Temperature Trends

October 30, 2017 01:41 PM

The National Weather Service’s (NWS) forecast for November through January is calling for above-normal temperatures across much of the contiguous U.S., including the Central and Southern Plains and the Corn Belt. The exception is a band from Washington to western Minnesota, with equal chances for normal, below- or above-normal conditions.


The forecast calls for below-normal precipitation from Arizona into the Carolinas, including Oklahoma and Texas. With only a small part of the hard red winter wheat belt affected, the National Drought Monitor, says its outlook for less winter precipitation is of only moderate concern.


The outlook through January calls for above-normal precipitation from Montana south into Colorado. The Dakotas, Central Plains and the Corn Belt have equal chances of normal, below- or above-normal precipitation.


From the northern Rockies to the eastern Great Lakes region and Ohio Valley, farmers can expect wetter-than-average conditions, according to the National Oceanic Atmospheric Administration (NOAA).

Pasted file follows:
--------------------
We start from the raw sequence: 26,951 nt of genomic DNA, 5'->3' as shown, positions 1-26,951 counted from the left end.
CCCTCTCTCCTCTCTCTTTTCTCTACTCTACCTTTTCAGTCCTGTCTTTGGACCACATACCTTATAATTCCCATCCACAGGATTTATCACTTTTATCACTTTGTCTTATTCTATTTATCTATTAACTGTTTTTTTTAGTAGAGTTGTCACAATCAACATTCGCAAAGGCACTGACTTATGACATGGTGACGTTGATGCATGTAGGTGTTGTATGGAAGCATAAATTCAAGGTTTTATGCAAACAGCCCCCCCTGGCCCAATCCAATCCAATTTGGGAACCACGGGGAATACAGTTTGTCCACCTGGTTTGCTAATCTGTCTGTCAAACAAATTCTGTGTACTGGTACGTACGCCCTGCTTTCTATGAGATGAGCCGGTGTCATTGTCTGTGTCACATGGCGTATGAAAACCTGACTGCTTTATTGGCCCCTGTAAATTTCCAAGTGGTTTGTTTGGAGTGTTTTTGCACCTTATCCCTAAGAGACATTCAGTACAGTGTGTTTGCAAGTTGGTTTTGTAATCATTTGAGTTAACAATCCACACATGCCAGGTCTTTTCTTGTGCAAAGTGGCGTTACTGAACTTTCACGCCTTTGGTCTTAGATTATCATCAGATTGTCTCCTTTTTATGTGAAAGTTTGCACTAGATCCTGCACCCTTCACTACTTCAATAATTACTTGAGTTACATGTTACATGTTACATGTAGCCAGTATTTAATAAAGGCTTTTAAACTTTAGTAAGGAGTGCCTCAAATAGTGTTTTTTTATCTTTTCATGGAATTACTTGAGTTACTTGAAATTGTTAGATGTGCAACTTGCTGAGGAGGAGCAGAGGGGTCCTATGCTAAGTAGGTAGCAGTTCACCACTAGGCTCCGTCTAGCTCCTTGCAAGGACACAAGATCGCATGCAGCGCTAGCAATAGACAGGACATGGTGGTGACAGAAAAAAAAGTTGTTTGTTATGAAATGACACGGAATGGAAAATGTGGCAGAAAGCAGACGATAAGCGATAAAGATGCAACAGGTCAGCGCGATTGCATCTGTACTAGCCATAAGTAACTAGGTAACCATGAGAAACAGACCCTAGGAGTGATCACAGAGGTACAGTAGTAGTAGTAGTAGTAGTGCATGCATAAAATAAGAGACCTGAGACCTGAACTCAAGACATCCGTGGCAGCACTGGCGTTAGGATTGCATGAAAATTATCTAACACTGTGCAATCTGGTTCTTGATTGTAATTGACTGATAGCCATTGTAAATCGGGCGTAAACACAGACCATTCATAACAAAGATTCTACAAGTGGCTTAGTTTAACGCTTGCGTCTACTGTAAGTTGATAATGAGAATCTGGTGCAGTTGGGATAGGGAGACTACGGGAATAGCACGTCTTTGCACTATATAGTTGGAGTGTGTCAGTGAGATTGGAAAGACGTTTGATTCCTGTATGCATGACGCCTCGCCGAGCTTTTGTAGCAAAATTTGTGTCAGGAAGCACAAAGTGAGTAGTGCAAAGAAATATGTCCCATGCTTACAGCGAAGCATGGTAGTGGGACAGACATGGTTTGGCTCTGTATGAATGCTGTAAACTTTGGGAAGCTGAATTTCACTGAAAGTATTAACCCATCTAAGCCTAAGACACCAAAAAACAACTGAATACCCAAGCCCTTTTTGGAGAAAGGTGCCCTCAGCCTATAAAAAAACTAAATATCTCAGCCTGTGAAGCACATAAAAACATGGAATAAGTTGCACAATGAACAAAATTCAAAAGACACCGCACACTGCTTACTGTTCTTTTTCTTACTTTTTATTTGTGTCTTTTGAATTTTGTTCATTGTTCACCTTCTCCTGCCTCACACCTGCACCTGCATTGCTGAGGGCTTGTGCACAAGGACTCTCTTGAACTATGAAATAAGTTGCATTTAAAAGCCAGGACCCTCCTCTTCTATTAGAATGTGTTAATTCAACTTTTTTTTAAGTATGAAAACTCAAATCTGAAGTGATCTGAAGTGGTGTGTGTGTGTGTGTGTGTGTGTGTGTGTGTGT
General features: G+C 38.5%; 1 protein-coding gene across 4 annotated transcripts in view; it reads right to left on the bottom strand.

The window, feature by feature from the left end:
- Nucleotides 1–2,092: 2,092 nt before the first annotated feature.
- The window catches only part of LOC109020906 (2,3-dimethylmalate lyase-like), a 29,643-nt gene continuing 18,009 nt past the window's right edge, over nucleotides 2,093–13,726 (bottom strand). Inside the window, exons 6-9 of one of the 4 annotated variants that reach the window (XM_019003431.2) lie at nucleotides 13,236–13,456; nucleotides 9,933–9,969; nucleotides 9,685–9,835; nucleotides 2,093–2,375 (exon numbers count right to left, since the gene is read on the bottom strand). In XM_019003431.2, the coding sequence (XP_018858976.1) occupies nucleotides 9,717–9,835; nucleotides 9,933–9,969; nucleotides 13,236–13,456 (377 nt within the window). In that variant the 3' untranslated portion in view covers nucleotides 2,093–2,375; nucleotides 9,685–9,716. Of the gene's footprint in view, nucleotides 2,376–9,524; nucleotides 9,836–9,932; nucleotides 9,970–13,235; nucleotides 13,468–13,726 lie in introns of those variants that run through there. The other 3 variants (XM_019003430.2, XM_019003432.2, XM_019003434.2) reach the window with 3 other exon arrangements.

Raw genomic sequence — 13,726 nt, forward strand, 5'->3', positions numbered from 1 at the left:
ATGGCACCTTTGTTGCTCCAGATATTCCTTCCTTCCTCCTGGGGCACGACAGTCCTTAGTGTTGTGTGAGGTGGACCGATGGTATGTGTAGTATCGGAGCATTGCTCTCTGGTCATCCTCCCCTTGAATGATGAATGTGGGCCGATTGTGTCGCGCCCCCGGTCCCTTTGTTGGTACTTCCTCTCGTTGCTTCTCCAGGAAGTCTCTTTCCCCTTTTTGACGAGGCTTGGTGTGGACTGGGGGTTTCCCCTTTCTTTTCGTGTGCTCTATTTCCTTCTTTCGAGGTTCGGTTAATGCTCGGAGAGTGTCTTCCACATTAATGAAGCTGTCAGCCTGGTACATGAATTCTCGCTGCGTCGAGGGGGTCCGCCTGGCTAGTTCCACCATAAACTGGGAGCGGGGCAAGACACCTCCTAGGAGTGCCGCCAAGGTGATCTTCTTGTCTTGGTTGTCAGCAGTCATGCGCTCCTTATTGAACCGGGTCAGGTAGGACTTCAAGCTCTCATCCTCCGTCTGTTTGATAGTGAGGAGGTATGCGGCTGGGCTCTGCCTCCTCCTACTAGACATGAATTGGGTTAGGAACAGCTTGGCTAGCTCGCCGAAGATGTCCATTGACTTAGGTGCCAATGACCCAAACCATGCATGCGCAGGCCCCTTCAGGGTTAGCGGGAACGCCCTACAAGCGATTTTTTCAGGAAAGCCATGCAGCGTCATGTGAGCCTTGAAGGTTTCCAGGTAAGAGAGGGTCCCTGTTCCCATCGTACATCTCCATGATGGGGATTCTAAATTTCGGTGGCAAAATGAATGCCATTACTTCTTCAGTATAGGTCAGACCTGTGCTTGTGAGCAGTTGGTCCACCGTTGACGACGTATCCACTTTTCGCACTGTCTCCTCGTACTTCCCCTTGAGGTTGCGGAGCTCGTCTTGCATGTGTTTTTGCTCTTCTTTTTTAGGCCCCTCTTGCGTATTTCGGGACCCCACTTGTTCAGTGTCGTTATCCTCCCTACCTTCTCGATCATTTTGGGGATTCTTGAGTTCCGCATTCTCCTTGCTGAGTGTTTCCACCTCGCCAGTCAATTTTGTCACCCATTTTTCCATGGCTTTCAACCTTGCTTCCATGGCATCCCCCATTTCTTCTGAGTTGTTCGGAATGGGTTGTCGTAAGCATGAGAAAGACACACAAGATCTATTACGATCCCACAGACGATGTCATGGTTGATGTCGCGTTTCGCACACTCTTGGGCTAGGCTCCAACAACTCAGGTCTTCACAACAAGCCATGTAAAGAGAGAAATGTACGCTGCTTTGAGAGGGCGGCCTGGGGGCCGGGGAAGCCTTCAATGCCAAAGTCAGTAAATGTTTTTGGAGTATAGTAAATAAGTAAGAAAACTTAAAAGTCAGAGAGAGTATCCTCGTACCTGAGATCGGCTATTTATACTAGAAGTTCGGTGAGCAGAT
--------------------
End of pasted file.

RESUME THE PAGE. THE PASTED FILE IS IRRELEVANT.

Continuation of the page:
The NWS’s Climate Prediction Center (CPC) gives better than 50% odds of La Niña developing in the winter months ahead. “If La Niña conditions develop, we predict it will be weak and potentially short-lived, but it could still shape the character of the upcoming winter,” says Mike Halpert, CPC deputy director. “Typical La Niña patterns during winter include above-average precipitation and colder-than-average temperatures along the Northern tier of the U.S.”


The NOAA forecast for December and January adds if La Niña develops, drought could occur in parts of the South, mainly in areas that missed the rainfall associated with the active 2017 hurricane season.
Taking the extended weather outlook into consideration, NWS’s Seasonal Drought Outlook has the highest confidence for drought removal across Washington and northern Idaho.


“A relatively dry time of year favors persistence [of drought] on a broad scale. This persistence extends east to include the ongoing drought areas of the Dakotas,” states the Seasonal Drought Outlook.


Small areas of moderate drought exist across parts of the Ozarks, middle Mississippi Valley and Corn Belt. But harvest-delaying rains in mid-October helped to shrink the Midwest’s drought profile and the NWS looks for total removal of these drought areas by the end of January. This raises expectations that soil moisture will be recharged for the 2018 planting season.

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